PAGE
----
2)     For instance, certain individuals and segments of the population are more susceptible to infectious diseases, and the best way to prevent epidemics is to stop the spread of the disease from individual to individual.

3)     By analogy, we need medical prevention to aid individuals and groups who are at an increased risk for addiction, and we need specific medications for treating key individuals who are important vectors for spreading drug abuse in the population.

4)     The 3 major problems are the high cost, the risk of toxicity, and the potential for allergic-type reactions. The current cost for mAb medications for treating cancer and other health problems is thousands of dollars per month.

5)     Immune complex formation accelerates clearance, reduces serum levels, and impairs targeting of the therapeutic antibodies. 7,9

6)     System is only well developed for mouse and rat and not for other animals.

 

Generation of Hybridomas: Permanent Cell Lines Secreting Monoclonal Antibodies10-23

Production of monoclonal antibodies involves in vivo or in vitro procedures or combinations thereof. Before production of antibodies by either method, hybrid cells that will produce the antibodies are generated. The steps in producing those cells are outlined below (figure 1). The generation of mAb-producing cells requires the use of animals, usually mice. The procedure yields a cell line capable of producing one type of antibody protein for a long period. A tumor from this “immortal” cell line is called a hybridoma.

 

No method of generating a hybridoma that avoids the use of animals has been found. It has also been possible to genetically replace much of the mouse mAb-producing genes with human sequences, reducing the immunogenicity of mAb destinedfor clinical use in humans.Development of the hybridoma technology has reduced the number of animals (mice, rabbits, and so on) required to produce a given antibody but with a decrease in animal welfare when the ascites method is used.

 

Step 1: Immunization of Mice and Selection of Mouse Donors for Generation of Hybridoma Cells:

Mice are immunized with an antigen that is prepared for injection either by emulsifying the antigen with Freund's adjuvant or other adjuvants or by homogenizing a gel slice that contains the antigen. Intact cells, whole membranes, and microorganisms are sometimes used as immunogens. In almost all laboratories, mice are used to produce the desired antibodies. In general, mice are immunized every 2-3 weeks but the immunization protocols vary amonginvestigators. When a sufficient antibody titer is reached in serum, immunized mice are euthanized and the spleen removed to use as a source of cells for fusion with myeloma cells.

 

Step 2: Screening of Mice for Antibody Production:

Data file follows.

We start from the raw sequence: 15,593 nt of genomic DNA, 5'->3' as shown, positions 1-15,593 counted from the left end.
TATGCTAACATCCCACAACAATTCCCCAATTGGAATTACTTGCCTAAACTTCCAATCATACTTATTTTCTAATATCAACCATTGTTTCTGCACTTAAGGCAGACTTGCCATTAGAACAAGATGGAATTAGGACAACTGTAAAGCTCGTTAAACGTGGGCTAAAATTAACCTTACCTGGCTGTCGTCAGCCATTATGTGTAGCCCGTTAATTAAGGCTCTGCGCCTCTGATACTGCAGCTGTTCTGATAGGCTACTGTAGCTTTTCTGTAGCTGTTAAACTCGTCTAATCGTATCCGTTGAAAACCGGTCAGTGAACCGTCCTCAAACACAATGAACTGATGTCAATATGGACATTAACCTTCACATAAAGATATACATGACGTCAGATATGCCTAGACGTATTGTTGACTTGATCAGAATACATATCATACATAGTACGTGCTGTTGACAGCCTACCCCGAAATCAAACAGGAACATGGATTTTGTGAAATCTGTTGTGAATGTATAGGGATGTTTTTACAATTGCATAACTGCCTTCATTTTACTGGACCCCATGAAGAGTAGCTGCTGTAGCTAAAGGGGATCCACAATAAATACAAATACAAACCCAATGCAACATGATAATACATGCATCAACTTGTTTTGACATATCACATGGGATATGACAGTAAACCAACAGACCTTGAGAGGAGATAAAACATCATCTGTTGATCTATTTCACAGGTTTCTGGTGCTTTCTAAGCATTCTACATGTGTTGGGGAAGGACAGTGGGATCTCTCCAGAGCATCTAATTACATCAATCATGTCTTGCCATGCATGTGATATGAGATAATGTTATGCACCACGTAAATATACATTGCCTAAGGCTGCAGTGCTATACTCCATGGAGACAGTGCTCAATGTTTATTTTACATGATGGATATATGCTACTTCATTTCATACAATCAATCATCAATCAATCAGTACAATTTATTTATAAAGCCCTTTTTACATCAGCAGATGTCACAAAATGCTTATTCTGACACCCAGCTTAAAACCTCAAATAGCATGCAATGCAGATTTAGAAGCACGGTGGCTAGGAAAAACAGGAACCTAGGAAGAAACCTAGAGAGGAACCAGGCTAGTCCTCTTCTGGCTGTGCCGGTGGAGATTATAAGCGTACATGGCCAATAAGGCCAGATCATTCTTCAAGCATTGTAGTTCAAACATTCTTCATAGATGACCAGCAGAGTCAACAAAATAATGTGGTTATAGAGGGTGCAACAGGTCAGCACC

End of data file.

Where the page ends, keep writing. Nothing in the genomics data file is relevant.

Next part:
After several weeks of immunization, blood samples are obtained from mice for measurement of serum antibodies. Several human techniques have been developed for collection of small volumes of blood from mice. Serum antibody titer is determined with various techniques, such as enzyme-linked immunosorbent assay (ELISA) and flow cytometry. If the antibody titer is high, cell fusion can be performed. If the titer is too low, mice can be boosted until an adequate response is achieved, as determined by repeated blood sampling. When the antibody titer is high enough, mice are commonly boosted by injecting antigen without adjuvant intraperitoneally or intravenously (via the tail veins) 3 days before fusion but 2 weeks after the previous immunization. Then the mice are euthanized and their spleens removed for in vitro hybridoma cell production.

In part, prepared from Current Protocols in Molecular Biology. Ed: Frederick M. Ausubel, 1998.

 

Step 3: Preparation of Myeloma Cells:

Fusing antibody-producing spleen cells, which have a limited life span, with cells derived from an immortal tumor of lymphocytes (myeloma) results in a hybridoma that is capable of unlimited growth. Myeloma cells are immortalized cells that are cultured with 8-azaguanine to ensure their sensitivity to the hypoxanthine-aminopterin-thymidine (HAT) selection medium used after cell fusion.1 A week before cell fusion, myeloma cells are grown in 8-azaguanine. Cells must have high viability and rapid growth. The HAT medium allows only the fused cells to survive in culture.

 

Step 4: Fusion of Myeloma Cells with Immune Spleen Cells:

Single spleen cells from the immunized mouse are fused with the previously prepared myeloma cells. Fusion is accomplished by co-centrifuging freshly harvested spleen cells and myeloma cells in polyethylene glycol, a substance that causes cell membranes to fuse. As noted in step 3, only fused cells will grow in the special selection medium. The cells are then distributed to 96 well plates containing feeder cells derived from saline peritoneal washes of mice. Feeder cells are believed to supply growth factors that promote growth of the hybridoma cells.

 



Shaded are as represent mouse use.

 

Step 5: Cloning of Hybridoma Cell Lines by “Limiting Dilution” or Expansion and Stabilization of Clones by Ascites Production: